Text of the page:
• Krzysiek says:

        Andrzej, on a side note:
        would it be possible to rewrite std::is_base_of to look like this:

        • Krzysiek says:
        • That indeed looks less ambiguous. But knowing the rules for dependent names in templates, it would probably be:

          std::is<X>::template base_of<Y>::value

          But in general, I agree with your direction. This:

          return l <= x && x <= h; 

          is inferior to:

          return closed_interval{l, h}.contains(x); 
  5. Jesse Maurais says:

    void process_names()
    const char * fileName = “contents.txt”;
    Names names = parse_file(foundName); // error: undeclared identifier
    const char * foundName = find(names);
    // …

    The rule of thumb in C++ since as far back as I can remember: Never declare variables before you use them. That’s it. You’re done.

  6. Pingback: C++ annotated: Sep – Dec 2016 | CLion Blog

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  8. Aleksander Fular says:

    I have one question – somewhat related. Regarding exceptions. This may be a bit wide topic.. 🙂
    Do you think the exceptions are a good thing, or the approach taken by rust – ban exceptions, return Result is better?
    There are advantages of both of these, but which do you think is better – or just which you’d rather see? 🙂


    • From what I know, Rust also offers a “panic” mode, which works much like exceptions, except that you cannot catch them.

      I have been using exceptions for so long, and have learned the ways of dealing with them, that I cannot honestly compare them to other methods, which I only know superficially.

      Interestingly, I have recently had a conversation with Niall Douglas, who is working on Outcome library, which tries to implement Rust’s error handling in C++. The thread can be found here. He argues that there are sections in the program where local handling of errors and explicit control flow (as offered by Result) is more convenient; whereas in other sections you will find exceptions more convenient. You do not have to decide on one. With the tool like Outcome, he claims, it is easy to move from one technique to the other at any level of the application.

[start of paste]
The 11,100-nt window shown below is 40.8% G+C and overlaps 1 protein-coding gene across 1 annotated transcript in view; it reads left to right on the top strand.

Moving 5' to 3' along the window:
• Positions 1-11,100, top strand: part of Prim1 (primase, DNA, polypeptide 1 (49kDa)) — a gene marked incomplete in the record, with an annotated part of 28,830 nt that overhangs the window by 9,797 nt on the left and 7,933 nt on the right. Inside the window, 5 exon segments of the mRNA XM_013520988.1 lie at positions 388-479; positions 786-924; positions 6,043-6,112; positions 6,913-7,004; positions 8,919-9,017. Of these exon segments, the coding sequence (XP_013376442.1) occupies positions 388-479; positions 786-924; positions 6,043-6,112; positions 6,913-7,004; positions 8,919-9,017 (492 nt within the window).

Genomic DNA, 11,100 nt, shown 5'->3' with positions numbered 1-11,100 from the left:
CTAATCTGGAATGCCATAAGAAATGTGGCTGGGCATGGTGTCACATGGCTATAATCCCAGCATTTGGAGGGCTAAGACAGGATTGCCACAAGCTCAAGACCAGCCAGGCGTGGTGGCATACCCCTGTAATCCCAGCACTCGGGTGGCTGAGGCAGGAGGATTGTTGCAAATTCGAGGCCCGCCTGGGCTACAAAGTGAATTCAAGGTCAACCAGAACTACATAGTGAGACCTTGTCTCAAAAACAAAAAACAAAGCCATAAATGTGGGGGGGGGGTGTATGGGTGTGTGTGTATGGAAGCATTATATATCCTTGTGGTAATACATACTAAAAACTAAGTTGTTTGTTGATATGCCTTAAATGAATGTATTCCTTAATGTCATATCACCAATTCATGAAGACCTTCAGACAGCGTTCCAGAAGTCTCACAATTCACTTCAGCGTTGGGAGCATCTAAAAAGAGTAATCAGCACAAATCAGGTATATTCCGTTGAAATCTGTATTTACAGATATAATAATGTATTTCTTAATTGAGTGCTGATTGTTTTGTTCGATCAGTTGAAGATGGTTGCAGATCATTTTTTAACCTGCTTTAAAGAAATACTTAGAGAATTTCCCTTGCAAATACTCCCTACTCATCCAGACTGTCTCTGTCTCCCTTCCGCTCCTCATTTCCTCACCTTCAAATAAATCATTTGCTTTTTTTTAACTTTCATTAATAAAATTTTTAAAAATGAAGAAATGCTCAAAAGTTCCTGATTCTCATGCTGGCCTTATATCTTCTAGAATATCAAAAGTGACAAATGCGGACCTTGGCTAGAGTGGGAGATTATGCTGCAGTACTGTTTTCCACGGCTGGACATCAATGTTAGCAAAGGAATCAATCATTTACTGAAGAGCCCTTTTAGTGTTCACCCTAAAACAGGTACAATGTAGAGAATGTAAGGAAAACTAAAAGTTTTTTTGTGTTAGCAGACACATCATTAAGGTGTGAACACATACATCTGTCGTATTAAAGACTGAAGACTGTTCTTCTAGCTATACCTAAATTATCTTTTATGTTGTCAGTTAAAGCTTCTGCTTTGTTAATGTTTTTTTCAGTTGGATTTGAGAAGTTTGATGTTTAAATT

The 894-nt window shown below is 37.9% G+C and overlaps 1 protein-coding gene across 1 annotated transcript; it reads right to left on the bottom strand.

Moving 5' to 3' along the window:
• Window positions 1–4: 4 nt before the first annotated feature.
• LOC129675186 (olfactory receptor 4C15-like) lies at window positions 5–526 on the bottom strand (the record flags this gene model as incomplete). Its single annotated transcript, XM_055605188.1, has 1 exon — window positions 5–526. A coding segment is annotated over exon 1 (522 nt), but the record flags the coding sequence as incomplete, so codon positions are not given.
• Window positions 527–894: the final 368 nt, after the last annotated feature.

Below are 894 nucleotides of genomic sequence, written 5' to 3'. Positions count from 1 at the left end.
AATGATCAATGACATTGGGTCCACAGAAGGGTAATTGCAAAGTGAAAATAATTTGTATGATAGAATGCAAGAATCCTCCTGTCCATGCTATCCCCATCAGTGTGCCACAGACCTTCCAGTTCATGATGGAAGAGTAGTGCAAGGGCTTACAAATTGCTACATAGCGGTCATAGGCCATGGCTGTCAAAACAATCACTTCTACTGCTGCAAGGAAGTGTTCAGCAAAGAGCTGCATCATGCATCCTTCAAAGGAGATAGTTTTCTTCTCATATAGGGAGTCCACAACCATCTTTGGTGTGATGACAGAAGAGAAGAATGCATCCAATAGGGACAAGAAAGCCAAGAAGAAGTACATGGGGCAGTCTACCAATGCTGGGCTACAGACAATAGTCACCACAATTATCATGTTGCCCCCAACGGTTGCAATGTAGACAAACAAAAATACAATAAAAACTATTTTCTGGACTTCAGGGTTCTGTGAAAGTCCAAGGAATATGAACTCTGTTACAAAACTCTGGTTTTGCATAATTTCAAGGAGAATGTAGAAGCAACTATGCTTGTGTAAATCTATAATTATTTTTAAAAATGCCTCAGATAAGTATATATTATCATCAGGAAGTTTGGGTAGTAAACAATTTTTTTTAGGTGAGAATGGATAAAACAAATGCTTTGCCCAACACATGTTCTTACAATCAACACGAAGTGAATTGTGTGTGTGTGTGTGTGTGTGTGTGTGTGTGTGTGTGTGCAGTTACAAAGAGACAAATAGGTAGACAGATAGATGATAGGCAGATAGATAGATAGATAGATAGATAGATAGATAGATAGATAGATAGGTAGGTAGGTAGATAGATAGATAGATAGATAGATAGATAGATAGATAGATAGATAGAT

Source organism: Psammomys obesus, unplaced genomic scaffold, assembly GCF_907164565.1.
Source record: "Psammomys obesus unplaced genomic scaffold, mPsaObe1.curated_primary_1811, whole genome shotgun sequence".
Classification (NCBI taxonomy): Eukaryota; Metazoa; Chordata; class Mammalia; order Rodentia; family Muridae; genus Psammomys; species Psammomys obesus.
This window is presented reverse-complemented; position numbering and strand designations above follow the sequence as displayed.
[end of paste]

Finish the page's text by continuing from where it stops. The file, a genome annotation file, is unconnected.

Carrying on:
I had a negative experience with the return codes recently. I was writing a function that parsed a complicated xml file, reported erroneous structure or values, and built a data structure representing the xml. I decided that different validation failures will be implemented as error codes. Because there is nothing exceptional in discovering a malformed request. It is not quite the same as Result, but shares the same characteristic: you have to explicitly react to any error condition. My code turned out to be so long and difficult to read, that I was forced to use exceptions; even though I have no exceptional situation.

      Also, when I look at the Rust examples, like this one, I am not convinced about it. Note that they had to use a comment to illustrate what the function is doing, as though the authors didn’t themselves believe that one can easily grasp the meaning.

      The useful advice I can give on using exceptions I can give, is not to catch them. Or rather catch them only in small number of places, like when recovering from a failed transaction in a server.

      • Aleksander Fular says:

        Thanks for prompt response,

        That was just a tutorial! The put comments as you are in your blog posts. 😉

        @Outcome, I feel that the main power in Rust’ Result is that there is no choosing between Exception/Result approach. In Rust code you know no code can throw an exception, code simply follows WYSWIG approach, no hidden returns from the middle of the functions because something threw an exception. And Rust enforces users to handle all branches in the code – When you get Result from function you have to explicitly unpack it or do a pattern matching, whereas in C++ you can just simply ignore it and dereference it.

        • Interesting. So, you are saying your program will not compile unless you tell what action you want to do upon Err?

        • Aleksander Fular says:

          I could not reply to your message directly, no reply button? 🙂

          Yep, program will not compile.
          I think the Rust would be a very interesting toy for you to play with, as the compiler there does a lot of checking for you. ( Never invalid references! )

          I shortened the example slightly:, it shows what happens when you dont handle one case of the Result. even though the function always returns with some value, there will be a compiler error. That can be worked around by using the ‘_’ matcher which is similar to a ‘default’.

          This mechanism enforces you to always write a code handling all possible branches, Of course it may lead to boilerplate code – especially during propagation of error, there is a builtin try! for that case.

          This is what makes Rust’ Result error probably better than anything that C++ could offer in that manner.